Activation / Deactivation Hooks

Activation and deactivation hooks provide ways to perform actions when plugins are activated or deactivated.

On activation, plugins can run a routine to add rewrite rules, add custom database tables, or set default option values.

On deactivation, plugins can run a routine to remove temporary data such as cache and temp files and directories.

The deactivation hook is sometimes confused with the uninstall hook. The uninstall hook is best suited to delete all data permanently such as deleting plugin options and custom tables, etc.

Activation Activation

To set up an activation hook, use the register_activation_hook() function:

register_activation_hook( __FILE__, 'pluginprefix_function_to_run' );

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Deactivation Deactivation

To set up a deactivation hook, use the register_deactivation_hook() function:

register_deactivation_hook( __FILE__, 'pluginprefix_function_to_run' );

The first parameter in each of these functions refers to your main plugin file, which is the file in which you have placed the plugin header comment. Usually these two functions will be triggered from within the main plugin file; however, if the functions are placed in any other file, you must update the first parameter to correctly point to the main plugin file.

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Example Example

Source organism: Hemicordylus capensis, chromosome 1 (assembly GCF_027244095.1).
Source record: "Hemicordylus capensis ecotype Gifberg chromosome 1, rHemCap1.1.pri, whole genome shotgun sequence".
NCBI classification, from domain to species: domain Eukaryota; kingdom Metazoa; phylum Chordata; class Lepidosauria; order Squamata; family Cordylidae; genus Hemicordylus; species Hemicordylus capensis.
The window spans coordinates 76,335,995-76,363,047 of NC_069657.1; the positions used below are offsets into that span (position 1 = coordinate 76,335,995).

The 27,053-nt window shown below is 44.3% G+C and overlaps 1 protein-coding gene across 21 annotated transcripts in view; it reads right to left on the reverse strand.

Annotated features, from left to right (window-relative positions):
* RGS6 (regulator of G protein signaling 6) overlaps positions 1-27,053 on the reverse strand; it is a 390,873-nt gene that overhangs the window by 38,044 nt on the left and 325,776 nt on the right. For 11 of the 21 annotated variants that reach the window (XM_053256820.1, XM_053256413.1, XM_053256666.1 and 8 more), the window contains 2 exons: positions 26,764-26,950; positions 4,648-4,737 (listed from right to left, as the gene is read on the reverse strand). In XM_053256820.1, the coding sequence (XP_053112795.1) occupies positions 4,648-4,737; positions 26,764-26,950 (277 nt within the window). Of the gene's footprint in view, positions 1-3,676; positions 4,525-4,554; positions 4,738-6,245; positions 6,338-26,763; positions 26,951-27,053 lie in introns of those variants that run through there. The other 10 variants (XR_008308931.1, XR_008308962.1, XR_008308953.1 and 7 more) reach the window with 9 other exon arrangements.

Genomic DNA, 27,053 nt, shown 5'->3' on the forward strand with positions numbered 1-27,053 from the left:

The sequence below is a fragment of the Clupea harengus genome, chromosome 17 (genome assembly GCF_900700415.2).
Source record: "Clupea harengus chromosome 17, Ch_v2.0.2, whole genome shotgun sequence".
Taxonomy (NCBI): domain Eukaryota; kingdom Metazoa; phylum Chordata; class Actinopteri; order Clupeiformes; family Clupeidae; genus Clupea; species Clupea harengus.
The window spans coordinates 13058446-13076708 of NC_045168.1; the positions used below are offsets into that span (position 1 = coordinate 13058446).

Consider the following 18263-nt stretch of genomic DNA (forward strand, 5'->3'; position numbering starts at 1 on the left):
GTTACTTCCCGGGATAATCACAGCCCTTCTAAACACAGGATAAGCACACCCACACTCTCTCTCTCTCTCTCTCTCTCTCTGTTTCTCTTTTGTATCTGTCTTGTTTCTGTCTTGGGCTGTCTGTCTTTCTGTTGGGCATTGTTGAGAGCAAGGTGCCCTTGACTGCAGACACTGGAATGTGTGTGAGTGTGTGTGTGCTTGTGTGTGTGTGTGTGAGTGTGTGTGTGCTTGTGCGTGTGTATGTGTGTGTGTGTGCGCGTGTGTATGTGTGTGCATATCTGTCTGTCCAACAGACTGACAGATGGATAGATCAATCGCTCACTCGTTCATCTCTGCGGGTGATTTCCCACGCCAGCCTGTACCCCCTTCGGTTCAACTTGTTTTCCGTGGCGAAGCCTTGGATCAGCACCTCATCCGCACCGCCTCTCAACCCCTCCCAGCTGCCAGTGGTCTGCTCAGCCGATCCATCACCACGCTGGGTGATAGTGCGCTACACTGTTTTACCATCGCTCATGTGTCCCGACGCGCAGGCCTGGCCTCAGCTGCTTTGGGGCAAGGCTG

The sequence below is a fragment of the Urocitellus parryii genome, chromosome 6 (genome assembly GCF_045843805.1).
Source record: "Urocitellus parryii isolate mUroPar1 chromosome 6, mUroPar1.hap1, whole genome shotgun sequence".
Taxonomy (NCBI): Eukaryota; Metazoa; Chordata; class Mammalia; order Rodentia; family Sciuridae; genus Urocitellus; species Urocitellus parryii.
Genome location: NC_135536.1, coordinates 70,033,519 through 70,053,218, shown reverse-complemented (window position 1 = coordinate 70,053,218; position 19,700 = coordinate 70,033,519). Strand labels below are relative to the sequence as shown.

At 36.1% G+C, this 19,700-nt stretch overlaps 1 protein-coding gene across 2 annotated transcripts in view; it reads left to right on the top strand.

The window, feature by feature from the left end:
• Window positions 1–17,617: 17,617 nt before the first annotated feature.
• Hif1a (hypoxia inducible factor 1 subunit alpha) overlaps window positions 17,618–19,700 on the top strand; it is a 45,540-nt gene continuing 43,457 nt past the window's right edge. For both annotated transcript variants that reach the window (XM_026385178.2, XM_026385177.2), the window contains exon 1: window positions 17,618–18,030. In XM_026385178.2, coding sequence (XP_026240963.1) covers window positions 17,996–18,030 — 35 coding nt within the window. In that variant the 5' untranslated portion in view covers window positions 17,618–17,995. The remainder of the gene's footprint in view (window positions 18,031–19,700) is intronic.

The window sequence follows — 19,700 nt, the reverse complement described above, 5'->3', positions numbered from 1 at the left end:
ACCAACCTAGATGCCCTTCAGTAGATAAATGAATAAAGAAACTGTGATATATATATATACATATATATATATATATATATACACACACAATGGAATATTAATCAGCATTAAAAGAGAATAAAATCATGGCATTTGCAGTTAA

One of the most common uses for an activation hook is to refresh WordPress permalinks when a plugin registers a custom post type. This gets rid of the nasty 404 errors.

Let’s look at an example of how to do this:

function pluginprefix_setup_post_type() {
    // register the "book" custom post type
    register_post_type( 'book', ['public' => 'true'] );
add_action( 'init', 'pluginprefix_setup_post_type' );

function pluginprefix_install() {
    // trigger our function that registers the custom post type

    // clear the permalinks after the post type has been registered
register_activation_hook( __FILE__, 'pluginprefix_install' );

If you are unfamiliar with registering custom post types, don’t worry – this will be covered later. This example is used simply because it’s very common.

Using the example from above, the following is how to reverse this process and deactivate a plugin:

function pluginprefix_deactivation() {
    // unregister the post type, so the rules are no longer in memory
    unregister_post_type( 'book' );
    // clear the permalinks to remove our post type's rules from the database
register_deactivation_hook( __FILE__, 'pluginprefix_deactivation' );

For further information regarding activation and deactivation hooks, here are some excellent resources: